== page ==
Coca-Cola recently celebrated the 100th birthday of its iconic contoured bottle, created Nov. 16, 1915, at the Root Glass Co. in Terre Haute, Ind., and introduced in 1916. Coca-Cola bottlers were battling imitators, so Root Glass staff machinist Earl R. Dean rose to the challenge of designing a container so unique that a customer could distinguish an ice-cold Coke not only by its look but also its feel. Dean based his design on a drawing of a cocoa pod and was rewarded with lifetime employment.
Dean had been unable to find pictures of either the coca leaf or the kola nut—the two ingredients Coca-Cola is named for and the sources, respectively, of its original cocaine and caffeine. Ironically, given sugared soft drinks’ current public-health demonization, most famous brands originated as patent medicines. Coca-Cola contained small amounts of cocaine—equaling one-four-hundredth of a grain of cocaine per ounce of concentrated syrup in 1902—from its 1886 invention until the turn of the century, with trace levels until 1929. Like many competitors, Coke still delivers a jolt of caffeine.
Sparkling water was associated with health almost from its inception. Joseph Priestley, the chemist who discovered oxygen, first infused water with carbon dioxide in 1767, creating the first “popping” soda water. Swedish chemist Torbern Bergman followed with the invention of an apparatus that used sulfuric acid to make carbonated water from chalk. Another Swede, Jöns Berzelius, got the idea to add flavorings.
In the United States, Yale chemistry professor Benjamin Silliman began selling carbonated water at a New Haven apothecary in 1806. His business ultimately failed, but the connection between “soda fountains” and drugstores persisted. Tristan Donovan, author of Fizz: How Soda Shook Up the World, explains, “The process of carbonating water and making syrups or flavorings was something pharmacists already had the skill set to do. They were the obvious people to take this on, and they started adding ingredients they thought were health-providing.” Sweet-tasting sodas also masked the bitter flavors of medicines, most of which were in liquid form.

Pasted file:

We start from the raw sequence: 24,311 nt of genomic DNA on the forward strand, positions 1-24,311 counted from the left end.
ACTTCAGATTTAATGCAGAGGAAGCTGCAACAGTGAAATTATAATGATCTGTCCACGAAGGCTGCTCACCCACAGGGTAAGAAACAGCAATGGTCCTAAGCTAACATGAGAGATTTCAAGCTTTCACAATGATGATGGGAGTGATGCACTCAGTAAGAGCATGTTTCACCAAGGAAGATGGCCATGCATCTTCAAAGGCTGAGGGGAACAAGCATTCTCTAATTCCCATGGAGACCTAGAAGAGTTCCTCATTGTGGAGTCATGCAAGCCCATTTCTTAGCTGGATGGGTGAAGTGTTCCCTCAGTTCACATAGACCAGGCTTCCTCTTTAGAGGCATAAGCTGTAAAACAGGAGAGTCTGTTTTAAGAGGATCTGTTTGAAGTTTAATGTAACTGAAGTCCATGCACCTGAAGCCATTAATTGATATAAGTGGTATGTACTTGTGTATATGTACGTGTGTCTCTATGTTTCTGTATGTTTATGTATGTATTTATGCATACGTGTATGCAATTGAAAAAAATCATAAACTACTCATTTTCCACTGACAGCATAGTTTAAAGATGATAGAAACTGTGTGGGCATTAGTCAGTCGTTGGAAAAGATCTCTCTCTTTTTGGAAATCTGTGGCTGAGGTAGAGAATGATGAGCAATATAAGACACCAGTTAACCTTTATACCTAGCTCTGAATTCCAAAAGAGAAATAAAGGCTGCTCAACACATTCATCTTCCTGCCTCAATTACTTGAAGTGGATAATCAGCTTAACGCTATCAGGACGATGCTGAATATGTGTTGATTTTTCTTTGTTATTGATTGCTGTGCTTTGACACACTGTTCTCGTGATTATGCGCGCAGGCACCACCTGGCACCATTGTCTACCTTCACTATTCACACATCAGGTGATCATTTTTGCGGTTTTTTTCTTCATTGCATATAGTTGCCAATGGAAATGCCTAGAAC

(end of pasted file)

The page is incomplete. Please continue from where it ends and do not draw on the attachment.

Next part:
Sarsaparilla, an ingredient in root beer, was thought to treat syphilis, among other ills, and peddled by enterprising Shakers as early as 1835. Philadelphia pharmacist Charles Hires vended another cure-all in root beer, sassafras, at the Centennial Exposition in 1876. Hires introduced a carbonated root beer in 1893 with the slogan, “Join Health and Cheer/Drink Hires Rootbeer.” Today’s Hires product no longer contains untreated sassafras oil, which the FDA banned as a potential carcinogen in 1960.
In 1885, another pharmacist, Charles Alderton, invented what’s generally considered America’s oldest national carbonated beverage brand, Dr Pepper. (The period in Dr. was dropped in the 1950s lest consumers believe a real doctor bottled the drink.) Inspired by the mixture of fruit flavors—later codified as 23 flavors—perfuming Morrison’s Old Corner Drug Store in Waco, Texas, where he worked, Alderton created what fountain patrons originally called the “Waco.” More than a dozen different tales have sought to explain the Dr Pepper name, including that owner Morrison chose it to honor his first drugstore employer, Dr. Charles T. Pepper. Initially a regional brand, Dr Pepper became famous at another exposition, the 1904 St. Louis World’s Fair, which also popularized hot dogs, hamburgers and ice cream cones.